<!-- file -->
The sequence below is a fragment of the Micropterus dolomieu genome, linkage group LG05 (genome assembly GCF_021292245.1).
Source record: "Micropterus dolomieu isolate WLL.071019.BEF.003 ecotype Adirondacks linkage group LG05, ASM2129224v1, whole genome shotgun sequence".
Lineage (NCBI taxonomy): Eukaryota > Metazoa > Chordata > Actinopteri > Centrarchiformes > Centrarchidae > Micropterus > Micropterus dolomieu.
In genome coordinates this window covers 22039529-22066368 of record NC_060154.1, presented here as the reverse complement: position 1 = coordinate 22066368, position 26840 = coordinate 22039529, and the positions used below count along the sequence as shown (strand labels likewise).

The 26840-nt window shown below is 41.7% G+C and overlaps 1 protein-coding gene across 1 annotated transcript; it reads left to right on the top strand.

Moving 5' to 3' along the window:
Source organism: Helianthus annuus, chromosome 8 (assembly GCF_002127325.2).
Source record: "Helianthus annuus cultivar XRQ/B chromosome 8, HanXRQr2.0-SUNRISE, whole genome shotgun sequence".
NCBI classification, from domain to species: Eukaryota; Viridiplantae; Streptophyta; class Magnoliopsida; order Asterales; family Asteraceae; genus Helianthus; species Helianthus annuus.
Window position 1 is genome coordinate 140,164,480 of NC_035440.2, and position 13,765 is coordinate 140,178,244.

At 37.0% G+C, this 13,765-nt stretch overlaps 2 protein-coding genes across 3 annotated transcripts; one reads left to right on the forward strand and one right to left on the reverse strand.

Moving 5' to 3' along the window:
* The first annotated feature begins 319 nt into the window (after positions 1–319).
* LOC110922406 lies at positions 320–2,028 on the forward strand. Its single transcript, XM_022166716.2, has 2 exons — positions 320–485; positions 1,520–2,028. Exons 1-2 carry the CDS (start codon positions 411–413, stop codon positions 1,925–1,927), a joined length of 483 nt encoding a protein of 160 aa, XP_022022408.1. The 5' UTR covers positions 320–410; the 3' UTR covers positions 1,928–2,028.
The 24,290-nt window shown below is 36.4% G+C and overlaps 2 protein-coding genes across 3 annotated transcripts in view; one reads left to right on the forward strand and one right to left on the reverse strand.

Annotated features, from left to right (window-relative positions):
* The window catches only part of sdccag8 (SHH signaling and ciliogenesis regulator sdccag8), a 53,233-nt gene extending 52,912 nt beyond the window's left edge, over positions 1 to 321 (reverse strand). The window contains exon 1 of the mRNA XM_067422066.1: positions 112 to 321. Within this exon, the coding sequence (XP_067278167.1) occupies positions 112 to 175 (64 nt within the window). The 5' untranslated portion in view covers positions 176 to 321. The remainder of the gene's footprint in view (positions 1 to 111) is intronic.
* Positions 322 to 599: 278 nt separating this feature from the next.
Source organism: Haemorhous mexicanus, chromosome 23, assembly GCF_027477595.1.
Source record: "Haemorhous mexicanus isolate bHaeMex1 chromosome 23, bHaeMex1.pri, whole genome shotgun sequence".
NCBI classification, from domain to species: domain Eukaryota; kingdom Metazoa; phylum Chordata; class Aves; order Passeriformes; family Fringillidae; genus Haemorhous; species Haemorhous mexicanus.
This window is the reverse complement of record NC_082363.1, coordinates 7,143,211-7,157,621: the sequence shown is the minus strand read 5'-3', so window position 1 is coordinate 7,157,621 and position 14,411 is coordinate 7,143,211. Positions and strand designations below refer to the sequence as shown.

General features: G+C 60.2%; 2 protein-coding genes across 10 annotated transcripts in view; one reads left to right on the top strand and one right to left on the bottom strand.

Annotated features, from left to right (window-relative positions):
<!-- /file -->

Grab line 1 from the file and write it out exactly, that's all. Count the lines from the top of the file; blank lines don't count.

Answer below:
The sequence below is a fragment of the Micropterus dolomieu genome, linkage group LG05 (genome assembly GCF_021292245.1).